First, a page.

It had ben a long war for some of the men of No 4 Commando, formed in 1940, when the notion of specialist assault troops had been a novelty in Britain. Since the spring of 1944 they had included two troops of French soldiers who had volunteered for the Commandos. The Commando had been a relatively experienced unit when they landed at Sword beach on D-Day and they had been in action continuously ever since.
Now the war was outrunning them and Lieutenant Murdoch C. McDougall had time to take in the sights of the liberation of France before they paused to rest:
It was by now fairly obvious to us all that the war was moving much too fast for us to keep up with it for long. Next day we marched in brilliant sunshine through the town of Beuzeville, where the people crowded out into the streets, cheering and waving, and thrusting bottles into the ready hands of the marching men.
Most of these folk were genuinely delighted to see us, particularly the older generation, many of whom stood, with tears of joy coursing down furrowed cheeks, saluting as we passed. They were saluting not us as men, but the return of their self-respect.
In a side-street a slatternly-looking young woman was screaming and struggling as a group of men with tricolour armbands sheared and shaved the hair off her head. Two or three other young women, already shorn, stood weeping by the roadside, as they helped one another to wrap a scarf or a kerchief around their baldness. They looked repulsively sexless with their white domes above the heightened colour of their faces.
About three miles beyond the town we marched along dusty lanes, the hedges of which were already full of ripe hazel-nuts. On either side were orchards in which rosy apples hung heavy on the trees. Here we halted. Each troop was given an area, an orchard with a barn filled with sweet-smelling straw. It was just like heaven. The date was 26 August.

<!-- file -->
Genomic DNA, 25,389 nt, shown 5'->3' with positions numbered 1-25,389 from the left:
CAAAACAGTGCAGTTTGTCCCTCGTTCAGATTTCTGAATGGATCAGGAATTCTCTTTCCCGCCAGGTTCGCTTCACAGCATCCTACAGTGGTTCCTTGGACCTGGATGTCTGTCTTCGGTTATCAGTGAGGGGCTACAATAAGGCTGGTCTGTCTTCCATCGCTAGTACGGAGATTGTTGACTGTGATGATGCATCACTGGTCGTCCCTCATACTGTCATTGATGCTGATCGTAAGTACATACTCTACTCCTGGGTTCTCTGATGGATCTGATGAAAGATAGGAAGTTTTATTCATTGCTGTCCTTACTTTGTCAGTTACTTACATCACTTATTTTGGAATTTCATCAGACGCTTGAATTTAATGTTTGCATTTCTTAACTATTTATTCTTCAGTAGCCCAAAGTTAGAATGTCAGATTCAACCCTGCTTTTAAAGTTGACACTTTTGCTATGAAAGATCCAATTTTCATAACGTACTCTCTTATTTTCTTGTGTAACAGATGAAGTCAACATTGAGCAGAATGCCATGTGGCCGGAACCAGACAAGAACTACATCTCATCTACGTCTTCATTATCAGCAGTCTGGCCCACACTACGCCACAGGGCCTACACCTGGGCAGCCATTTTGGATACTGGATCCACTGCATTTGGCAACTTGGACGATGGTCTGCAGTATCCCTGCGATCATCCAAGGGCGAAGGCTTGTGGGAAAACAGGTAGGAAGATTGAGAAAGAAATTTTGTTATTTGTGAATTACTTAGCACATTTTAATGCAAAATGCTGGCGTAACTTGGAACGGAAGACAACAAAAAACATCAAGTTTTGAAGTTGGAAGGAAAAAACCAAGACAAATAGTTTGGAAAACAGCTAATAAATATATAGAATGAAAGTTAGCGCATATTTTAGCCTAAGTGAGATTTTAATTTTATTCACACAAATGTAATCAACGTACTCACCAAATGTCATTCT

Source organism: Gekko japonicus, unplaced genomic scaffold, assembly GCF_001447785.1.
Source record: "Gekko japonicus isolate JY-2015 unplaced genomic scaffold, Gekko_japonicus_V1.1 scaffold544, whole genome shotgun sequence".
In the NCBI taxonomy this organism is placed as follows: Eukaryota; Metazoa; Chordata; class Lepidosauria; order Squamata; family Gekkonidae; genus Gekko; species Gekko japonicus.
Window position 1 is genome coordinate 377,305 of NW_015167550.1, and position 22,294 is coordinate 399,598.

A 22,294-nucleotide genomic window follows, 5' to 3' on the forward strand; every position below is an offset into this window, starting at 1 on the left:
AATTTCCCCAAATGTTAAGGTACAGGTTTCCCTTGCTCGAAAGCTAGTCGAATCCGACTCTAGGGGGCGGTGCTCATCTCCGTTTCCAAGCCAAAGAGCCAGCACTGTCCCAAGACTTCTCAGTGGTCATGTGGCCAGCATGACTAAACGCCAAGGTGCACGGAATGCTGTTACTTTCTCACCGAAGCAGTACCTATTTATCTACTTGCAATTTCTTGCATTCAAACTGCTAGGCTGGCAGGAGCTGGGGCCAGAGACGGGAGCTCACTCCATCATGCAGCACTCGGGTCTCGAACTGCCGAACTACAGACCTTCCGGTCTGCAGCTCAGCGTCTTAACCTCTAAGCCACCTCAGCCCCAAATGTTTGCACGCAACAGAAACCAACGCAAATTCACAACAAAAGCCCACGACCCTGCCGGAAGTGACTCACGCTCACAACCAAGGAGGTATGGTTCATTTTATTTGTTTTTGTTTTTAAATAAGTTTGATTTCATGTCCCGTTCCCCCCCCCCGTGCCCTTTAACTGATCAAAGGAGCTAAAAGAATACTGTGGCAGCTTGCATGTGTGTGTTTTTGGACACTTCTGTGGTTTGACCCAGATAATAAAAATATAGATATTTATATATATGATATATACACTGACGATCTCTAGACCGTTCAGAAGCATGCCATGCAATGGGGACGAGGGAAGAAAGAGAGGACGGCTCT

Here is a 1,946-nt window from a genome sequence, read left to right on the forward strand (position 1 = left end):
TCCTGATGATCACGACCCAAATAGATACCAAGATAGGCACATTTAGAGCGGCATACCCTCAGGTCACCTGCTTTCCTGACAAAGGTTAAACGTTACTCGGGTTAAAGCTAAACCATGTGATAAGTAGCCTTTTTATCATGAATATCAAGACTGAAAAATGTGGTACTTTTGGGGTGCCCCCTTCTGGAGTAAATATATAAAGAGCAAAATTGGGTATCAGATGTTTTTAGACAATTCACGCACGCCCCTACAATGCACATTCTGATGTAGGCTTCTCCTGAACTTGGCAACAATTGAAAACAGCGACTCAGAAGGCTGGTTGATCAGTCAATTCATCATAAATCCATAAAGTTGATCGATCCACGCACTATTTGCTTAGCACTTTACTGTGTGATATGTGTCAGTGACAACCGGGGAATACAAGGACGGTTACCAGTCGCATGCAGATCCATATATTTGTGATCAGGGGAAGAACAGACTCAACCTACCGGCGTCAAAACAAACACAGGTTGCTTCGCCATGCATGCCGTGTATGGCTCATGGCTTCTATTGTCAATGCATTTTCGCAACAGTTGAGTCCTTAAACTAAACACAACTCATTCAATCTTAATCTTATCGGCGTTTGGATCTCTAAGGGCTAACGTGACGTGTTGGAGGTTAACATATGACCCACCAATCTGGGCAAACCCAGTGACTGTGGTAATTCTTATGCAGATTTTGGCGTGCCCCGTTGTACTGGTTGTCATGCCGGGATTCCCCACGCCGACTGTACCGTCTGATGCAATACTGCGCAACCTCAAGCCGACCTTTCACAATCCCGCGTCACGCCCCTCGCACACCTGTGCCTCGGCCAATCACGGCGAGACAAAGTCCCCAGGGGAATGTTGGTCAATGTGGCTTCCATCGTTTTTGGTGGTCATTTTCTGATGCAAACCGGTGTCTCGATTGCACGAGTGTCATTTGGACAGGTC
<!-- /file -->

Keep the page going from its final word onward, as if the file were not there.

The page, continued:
For the first three days we slept for about fifteen hours of the twenty-four. Most of the waking hours were spent lying in the sun, stretching out a lazy hand for another apple, soaking in the warmth of the sun which shone steadily down from a cloudless sky.
Up to the time we reached this haven, we had been in action continuously over a period of eighty-two days and eighty-two long nights, in which time we had not once been relieved. Our casualties in this stretch were more than one hundred per cent of our original strength, for as fast as replacements had arrived, they were hit. In “F” troop we still had about nine of the original sixty-three.
As we lay basking in the sunshine in our Elysian orchards, the war for us was very remote, but for the French troops it was as real as ever. Most of them were frantic for news of their homes and families, which were being liberated daily, as the tide of battle swept past them. The news of the liberation of Paris sent a surge of joy through them all. Several of them obtained leave to go there and find their relations.
See Murdoch C. McDougall: Swiftly They Struck: The Story of Number Four Commando. One of the French officers reached Paris to see his family for the first time in three and a half years, only to discover that his brother had recently been killed fighting for the FFI.